Team Building Techniques

Starting up a new team

Team Building Techniques

Starting-up a new team

One of the most important team building techniques is that of starting-up a new team. The first question to ask yourself is what kind of team are you starting?

If you’re building a new team then this article is very relevant for you. Even if it’s not a completely new team, it’s probably worth thinking about these techniques if membership of an existing team has changed by  30% or more.

This article will also help if you’re taking over leadership of a team that is already established. Especially if you read it alongside teamwork tips for taking over an existing team.

This article is part of our stages of team development series based on the STAR team model.

What is Teamwork?

Star Team Model

Whilst every team and context is different, these team building techniques will provide a basis on which to develop your approach to starting-up a team. The STAR team model suggests that effective teamwork in the workplace happens when four elements (Strengths, Teamwork, Alignment and Results) are in place:

  • Individuals flourish as they use and develop their Strengths.
  • People come together and build relationships that result in effective Teamwork.
  • The team leader Aligns the team through effective communication of purpose, so that individual strengths combine with teamwork to deliver on the team’s goals.
  • Together everyone achieves more as performance flows and Results that are meaningful and rewarding to the team are achieved.

A different emphasis and focus for each of the STAR model elements is needed at different stages of the team’s development.

Team Building Techniques – Results

The primary emphasis during the start-up stage is to establish clarity about the results expected of the team. Teams with clear and meaningful goals established early on, develop much more quickly and effectively.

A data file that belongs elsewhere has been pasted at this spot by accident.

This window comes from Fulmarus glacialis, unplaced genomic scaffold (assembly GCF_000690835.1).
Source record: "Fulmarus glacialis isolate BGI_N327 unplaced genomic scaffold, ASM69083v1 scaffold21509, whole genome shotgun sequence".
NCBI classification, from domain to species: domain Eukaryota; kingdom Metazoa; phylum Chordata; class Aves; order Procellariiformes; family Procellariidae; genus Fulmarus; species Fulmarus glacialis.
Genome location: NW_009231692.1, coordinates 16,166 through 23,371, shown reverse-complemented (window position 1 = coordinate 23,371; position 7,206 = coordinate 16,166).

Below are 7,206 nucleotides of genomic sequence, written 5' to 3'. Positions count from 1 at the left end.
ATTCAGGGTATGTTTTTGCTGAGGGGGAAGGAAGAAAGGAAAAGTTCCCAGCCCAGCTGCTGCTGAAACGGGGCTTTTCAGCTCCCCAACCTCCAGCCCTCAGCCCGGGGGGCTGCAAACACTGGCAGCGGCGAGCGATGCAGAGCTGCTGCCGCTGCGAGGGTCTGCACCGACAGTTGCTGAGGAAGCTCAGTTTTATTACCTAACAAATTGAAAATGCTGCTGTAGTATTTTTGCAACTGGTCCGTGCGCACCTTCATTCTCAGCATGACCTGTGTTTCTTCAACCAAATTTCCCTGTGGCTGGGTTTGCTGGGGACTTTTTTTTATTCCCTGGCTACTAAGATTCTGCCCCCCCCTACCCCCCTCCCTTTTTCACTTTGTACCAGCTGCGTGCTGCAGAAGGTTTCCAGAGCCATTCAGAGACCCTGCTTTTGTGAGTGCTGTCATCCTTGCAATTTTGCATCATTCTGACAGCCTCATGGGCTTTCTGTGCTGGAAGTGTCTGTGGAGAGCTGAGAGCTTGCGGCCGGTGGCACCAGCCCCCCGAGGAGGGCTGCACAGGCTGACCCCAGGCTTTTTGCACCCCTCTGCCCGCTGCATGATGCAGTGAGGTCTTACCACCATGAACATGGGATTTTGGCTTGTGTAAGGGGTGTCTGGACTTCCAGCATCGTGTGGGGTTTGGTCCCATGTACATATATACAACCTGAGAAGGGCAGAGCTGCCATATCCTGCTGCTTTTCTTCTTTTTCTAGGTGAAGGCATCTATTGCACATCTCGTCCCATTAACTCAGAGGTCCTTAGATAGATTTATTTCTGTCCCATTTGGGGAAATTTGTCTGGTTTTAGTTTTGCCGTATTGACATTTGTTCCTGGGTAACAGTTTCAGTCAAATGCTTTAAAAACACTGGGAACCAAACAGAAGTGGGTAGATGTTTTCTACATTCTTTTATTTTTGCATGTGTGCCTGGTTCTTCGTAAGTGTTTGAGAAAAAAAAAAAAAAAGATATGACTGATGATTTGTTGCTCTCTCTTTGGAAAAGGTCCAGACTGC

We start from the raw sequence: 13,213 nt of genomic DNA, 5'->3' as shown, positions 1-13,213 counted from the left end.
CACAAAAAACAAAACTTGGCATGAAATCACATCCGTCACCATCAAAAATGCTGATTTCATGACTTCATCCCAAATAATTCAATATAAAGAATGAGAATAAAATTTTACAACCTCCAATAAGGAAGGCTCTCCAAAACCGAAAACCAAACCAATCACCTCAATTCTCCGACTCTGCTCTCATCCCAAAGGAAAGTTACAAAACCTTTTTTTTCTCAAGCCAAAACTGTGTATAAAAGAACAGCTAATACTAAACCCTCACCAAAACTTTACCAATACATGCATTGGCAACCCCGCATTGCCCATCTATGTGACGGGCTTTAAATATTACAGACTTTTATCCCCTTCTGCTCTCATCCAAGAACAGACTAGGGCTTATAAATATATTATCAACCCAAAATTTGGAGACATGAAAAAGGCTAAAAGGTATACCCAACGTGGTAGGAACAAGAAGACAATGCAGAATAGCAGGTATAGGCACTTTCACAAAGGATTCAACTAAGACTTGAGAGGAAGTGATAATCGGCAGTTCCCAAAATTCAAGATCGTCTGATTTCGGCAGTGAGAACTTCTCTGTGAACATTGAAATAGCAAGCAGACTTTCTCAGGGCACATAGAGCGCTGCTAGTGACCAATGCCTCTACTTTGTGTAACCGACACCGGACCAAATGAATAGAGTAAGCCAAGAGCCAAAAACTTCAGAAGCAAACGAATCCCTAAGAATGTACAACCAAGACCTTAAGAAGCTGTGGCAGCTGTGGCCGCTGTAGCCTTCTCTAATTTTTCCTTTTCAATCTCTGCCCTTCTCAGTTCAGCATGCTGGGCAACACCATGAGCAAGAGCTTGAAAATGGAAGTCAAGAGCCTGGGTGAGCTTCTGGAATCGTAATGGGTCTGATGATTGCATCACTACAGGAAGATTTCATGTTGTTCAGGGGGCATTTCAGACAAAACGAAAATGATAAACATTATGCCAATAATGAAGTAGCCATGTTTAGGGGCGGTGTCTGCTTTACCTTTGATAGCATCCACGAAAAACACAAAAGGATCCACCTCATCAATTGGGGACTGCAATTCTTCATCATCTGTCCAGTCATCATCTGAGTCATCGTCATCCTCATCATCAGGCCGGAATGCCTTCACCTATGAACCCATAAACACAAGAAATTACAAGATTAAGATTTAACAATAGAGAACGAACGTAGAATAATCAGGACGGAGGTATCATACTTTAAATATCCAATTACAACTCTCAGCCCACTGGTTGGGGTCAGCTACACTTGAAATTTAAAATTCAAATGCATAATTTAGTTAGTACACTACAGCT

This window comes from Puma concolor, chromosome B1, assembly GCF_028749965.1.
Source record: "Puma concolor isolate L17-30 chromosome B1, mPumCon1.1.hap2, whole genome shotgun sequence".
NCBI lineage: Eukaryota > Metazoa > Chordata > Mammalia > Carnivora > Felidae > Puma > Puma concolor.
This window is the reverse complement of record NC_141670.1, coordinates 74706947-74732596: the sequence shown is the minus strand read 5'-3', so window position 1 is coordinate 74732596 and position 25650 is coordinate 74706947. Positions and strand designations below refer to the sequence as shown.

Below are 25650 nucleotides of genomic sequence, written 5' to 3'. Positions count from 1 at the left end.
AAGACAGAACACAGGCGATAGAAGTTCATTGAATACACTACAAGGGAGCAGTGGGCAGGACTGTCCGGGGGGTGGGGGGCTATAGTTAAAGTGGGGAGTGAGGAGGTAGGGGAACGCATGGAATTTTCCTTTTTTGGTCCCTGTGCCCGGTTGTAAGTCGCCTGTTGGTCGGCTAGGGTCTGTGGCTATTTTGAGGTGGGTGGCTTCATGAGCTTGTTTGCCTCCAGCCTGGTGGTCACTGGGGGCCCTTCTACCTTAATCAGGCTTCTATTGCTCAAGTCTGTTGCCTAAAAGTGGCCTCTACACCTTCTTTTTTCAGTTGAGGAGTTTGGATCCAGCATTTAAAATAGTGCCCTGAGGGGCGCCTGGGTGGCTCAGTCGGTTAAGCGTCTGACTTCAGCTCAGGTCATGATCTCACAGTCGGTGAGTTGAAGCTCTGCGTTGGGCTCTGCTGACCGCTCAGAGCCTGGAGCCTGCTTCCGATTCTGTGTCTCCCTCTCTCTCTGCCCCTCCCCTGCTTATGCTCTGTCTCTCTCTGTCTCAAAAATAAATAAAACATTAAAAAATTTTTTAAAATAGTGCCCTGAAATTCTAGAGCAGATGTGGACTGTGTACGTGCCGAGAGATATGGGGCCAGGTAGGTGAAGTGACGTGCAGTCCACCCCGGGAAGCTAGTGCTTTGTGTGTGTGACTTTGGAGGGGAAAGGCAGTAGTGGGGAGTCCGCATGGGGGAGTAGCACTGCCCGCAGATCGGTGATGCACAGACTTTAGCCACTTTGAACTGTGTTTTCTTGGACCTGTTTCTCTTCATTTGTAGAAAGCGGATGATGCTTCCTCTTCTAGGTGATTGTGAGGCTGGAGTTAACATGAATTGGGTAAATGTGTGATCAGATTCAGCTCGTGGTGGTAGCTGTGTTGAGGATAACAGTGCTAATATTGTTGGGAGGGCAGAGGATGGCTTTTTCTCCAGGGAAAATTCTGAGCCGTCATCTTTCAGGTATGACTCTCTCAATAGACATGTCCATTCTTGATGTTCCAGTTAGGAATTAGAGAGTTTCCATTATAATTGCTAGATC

Here are some things to focus on during the team start-up stage. Help your team set meaningful results by:

  • Setting and establishing the vision and purpose of the team.
  • Defining a clear sense of identity and purpose.
  • Developing goals and desired results with the team.
  • Determining what’s meaningful about those goals: to the team, to the organisation: to other stakeholders.
  • Discussing any relevant factors which may impact on the team’s goal setting, and begin planning to achieve them (use SWOT, PESTLE and problem solving techniques to help here).
  • Establishing the range and order of tasks the team needs to perform, in order to achieve the agreed results.
  • Identifying who will be doing what: how, why and by when.
  • Confirming the goals and intended results with others in the organization.
Team Building Techniques – Strengths

This leads to the second strand of team building techniques needed during the initial team forming phase: recognising the individual strengths of team members.

Some suggested activities to develop the strengths within a team are to:

  • Select and identify team members based on clear strengths.
  • Determine what skills and strengths are needed to achieve the results of the team.
  • Start to find out how you can best make an individual’s strengths contribute to the results the team needs to achieve.
  • Explore what the team needs to be good at doing.